FocusCorrected: US government shutdown could delay cracker air permits

01 October 2013 22:29  [Source: ICIS news]

US government shutdown could delay cracker air permitsCorrection: In the ICIS story headlined “Focus US government shutdown could delay cracker air permits” dated 1 October 2013, the incorrect number of essential staff for the EPA was listed. The second paragraph should read that the EPA would be stripped down to just 1,071 essential staff, not 872. This represents 6.6% of the total staff, not 5.4%.  
Likewise, paragraph 15 repeated the incorrect figure for the total staff. It should read over 6% of its staff, not 5%. A corrected story follows.

(adds Formosa comments, paragraph 7)

By Joseph Chang

NEW YORK (ICIS)--The US government shutdown could delay petrochemical companies securing air permits from the Environmental Protection Agency (EPA) to proceed with the construction of new crackers.

The EPA will be stripped down to just 1,071 essential staff during the shutdown, which began on 1 October. This represents just 6.6% of total staff of 16,205 before the shutdown, the agency said in its Contingency Plan for Shutdown on 1 October.

In the US, there are plans to build seven new ethane crackers – six on the US Gulf Coast by 2016-2017 and one in Pennsylvania with an unspecified timeframe.

Among the six on the US Gulf Coast, only Chevron Phillips Chemical has secured the necessary federal and state air permits to start building a new cracker.

The rest – Dow Chemical, ExxonMobil Chemical, Sasol, Formosa Plastics, Occidental Chemical/Mexichem – are in various stages of securing these permits.

Companies must submit applications for Greenhouse Gas (GHG) Prevention of Significant Deterioration (PSD) air permits to the EPA for their projects and typically are in frequent dialogue with the agency on a range of issues prior to approval.

"EPA is just one of the affected agencies. So, for the time-being, we are still assessing its impact on our permitting efforts while continuing to proceed with our internal efforts and other tasks," said Steve Rice, spokesman for Formosa Plastics.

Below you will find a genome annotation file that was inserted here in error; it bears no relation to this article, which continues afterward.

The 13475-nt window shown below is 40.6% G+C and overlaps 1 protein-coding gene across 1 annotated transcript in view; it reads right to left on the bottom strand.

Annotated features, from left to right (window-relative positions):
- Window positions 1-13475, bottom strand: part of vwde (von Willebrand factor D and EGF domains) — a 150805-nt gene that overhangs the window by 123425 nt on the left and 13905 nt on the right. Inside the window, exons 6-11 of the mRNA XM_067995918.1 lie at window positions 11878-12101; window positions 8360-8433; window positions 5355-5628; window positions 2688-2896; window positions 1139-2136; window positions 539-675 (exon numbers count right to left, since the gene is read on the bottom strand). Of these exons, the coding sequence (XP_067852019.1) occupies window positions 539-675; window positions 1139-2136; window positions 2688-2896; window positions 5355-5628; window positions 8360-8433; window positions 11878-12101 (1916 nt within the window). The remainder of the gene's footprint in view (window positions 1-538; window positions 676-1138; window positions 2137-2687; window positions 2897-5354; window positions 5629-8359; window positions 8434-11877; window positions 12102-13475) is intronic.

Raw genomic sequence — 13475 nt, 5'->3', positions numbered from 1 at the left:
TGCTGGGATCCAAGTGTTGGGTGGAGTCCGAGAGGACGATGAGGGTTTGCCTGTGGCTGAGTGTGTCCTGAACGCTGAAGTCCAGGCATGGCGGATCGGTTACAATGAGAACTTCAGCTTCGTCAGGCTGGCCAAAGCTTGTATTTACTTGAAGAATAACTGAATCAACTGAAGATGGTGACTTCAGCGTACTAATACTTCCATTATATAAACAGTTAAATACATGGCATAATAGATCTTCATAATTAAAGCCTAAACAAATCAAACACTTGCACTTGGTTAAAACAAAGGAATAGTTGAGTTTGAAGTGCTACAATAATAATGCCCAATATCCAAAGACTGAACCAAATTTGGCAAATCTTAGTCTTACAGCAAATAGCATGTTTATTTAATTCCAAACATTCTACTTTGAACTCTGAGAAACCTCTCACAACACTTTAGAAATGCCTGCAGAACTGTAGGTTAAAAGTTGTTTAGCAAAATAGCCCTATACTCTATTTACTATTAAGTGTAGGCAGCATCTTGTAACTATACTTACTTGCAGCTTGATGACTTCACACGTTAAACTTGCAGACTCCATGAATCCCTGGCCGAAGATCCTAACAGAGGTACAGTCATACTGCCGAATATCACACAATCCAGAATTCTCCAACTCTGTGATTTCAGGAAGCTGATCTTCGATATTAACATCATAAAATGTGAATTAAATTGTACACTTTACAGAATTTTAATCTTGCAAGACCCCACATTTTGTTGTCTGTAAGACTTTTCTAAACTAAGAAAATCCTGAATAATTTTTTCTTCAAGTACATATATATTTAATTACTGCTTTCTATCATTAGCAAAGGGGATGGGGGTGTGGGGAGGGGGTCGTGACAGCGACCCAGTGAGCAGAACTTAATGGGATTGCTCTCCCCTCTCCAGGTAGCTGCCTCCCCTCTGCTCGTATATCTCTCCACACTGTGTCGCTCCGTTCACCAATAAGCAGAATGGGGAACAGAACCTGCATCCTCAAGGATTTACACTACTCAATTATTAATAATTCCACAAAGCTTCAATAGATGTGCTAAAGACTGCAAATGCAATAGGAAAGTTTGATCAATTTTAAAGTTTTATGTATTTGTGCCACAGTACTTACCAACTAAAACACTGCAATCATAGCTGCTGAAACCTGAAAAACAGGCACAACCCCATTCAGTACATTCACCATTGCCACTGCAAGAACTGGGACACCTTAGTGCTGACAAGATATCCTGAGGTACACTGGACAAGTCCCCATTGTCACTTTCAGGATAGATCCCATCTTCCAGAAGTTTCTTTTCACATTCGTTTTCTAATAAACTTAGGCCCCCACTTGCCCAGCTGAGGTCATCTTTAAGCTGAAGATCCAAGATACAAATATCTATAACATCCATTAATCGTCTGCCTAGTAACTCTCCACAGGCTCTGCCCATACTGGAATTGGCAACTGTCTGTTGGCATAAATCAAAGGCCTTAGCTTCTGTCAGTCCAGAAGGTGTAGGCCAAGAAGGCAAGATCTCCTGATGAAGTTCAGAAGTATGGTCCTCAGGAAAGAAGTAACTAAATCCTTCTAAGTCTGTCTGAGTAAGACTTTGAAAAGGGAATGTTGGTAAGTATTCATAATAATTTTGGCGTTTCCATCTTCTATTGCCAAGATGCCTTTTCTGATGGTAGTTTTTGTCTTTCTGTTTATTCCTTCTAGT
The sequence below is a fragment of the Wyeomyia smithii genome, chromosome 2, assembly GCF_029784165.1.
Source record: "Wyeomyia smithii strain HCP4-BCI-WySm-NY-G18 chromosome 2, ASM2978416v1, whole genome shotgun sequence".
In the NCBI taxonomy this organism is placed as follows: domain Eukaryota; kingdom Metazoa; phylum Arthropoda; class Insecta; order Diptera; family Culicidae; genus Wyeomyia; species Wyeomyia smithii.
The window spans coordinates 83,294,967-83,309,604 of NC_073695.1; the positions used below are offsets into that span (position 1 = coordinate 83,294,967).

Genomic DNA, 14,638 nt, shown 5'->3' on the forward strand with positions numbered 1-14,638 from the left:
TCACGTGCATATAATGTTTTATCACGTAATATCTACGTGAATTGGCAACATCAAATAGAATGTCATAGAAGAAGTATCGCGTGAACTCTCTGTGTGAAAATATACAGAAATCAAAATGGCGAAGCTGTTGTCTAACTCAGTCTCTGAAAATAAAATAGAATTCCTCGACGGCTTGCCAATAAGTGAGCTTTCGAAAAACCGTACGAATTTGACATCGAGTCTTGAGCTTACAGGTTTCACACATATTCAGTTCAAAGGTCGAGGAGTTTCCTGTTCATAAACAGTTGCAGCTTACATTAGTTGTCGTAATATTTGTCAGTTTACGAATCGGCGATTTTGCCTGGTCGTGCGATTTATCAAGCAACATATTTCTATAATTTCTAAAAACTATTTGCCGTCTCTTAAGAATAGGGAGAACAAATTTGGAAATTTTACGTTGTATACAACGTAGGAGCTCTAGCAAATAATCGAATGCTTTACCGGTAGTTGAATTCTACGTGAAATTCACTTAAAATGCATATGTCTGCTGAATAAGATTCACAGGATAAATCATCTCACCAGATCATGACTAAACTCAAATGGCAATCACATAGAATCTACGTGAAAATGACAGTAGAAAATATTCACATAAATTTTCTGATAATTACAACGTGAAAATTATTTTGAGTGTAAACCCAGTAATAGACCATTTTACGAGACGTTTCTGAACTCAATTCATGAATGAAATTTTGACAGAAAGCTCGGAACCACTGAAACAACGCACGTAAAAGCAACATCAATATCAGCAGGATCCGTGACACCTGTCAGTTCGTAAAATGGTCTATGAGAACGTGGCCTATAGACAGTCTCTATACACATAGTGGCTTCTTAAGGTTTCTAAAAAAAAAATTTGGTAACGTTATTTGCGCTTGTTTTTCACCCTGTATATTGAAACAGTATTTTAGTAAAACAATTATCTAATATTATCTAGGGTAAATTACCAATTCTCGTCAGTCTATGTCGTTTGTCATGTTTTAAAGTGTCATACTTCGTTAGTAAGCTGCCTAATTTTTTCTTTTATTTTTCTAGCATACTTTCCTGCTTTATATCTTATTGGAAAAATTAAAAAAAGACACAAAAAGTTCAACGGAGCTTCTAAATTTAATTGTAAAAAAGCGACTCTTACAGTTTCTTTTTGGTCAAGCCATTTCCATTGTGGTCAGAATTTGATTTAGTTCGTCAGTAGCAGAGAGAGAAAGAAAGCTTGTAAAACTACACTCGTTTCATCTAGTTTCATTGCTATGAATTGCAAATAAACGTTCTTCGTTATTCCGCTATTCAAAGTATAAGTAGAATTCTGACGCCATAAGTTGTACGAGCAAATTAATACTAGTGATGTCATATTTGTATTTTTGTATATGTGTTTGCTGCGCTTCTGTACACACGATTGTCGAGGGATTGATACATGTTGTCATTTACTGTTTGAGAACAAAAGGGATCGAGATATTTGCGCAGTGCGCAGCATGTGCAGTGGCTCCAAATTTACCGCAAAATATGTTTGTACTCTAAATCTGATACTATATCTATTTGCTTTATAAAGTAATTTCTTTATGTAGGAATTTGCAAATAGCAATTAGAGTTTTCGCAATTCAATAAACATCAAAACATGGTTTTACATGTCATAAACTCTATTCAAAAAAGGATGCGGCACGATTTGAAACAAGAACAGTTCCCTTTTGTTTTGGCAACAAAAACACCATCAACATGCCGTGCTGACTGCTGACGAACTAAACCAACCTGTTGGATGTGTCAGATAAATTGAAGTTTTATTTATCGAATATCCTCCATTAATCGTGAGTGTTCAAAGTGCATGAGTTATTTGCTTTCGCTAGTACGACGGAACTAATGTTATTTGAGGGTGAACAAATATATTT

“We are continuing to make good progress with EPA Region 6 on moving the air permit forward for approval,” said ExxonMobil Chemical spokesman Russ Roberts.

He would not comment on any impact of a government shutdown.

ExxonMobil is planning to build a 1.5m tonne/year ethane cracker in Baytown, Texas, with start-up planned for late 2016.

However, a prolonged US government shutdown could cause delays in the permitting process, impacting all companies seeking to build new petrochemical projects.

According to the US Clean Air Act, “the EPA is required to make a permit decision on a PSD permit application within one year after the application is complete as determined by the EPA”, as reiterated in a 15 October 2012 EPA memorandum on the “Timely Processing of PSD Permits when EPA or a PSD-Delegated Air Agency Issues the Permit”.

While the EPA by law has one year to make a decision, its goal is to make a decision within 10 months of the application being deemed complete, it said in the memorandum.

ExxonMobil’s PSD air permit application to the EPA for its new Baytown cracker was deemed complete in December 2012.

EPA progress on air permits is likely to grind to a halt as the agency operates with just over 6% of its staff during the shutdown.

The EPA’s Office of Air and Radiation, which deals with these permits, will be particularly hard hit.

This office employs 1,177 staff and will be down to just 17 excepted staff and zero exempted staff during the shutdown, representing 1.4% of full staffing levels.

“Excepted personnel are excluded from furlough during shutdown but only for the hours/days it takes them to perform their excepted activities,” said the EPA in its contingency plan.

Excepted staff activities would include those related to an imminent threat to public health, noted the EPA.


By: Joseph Chang
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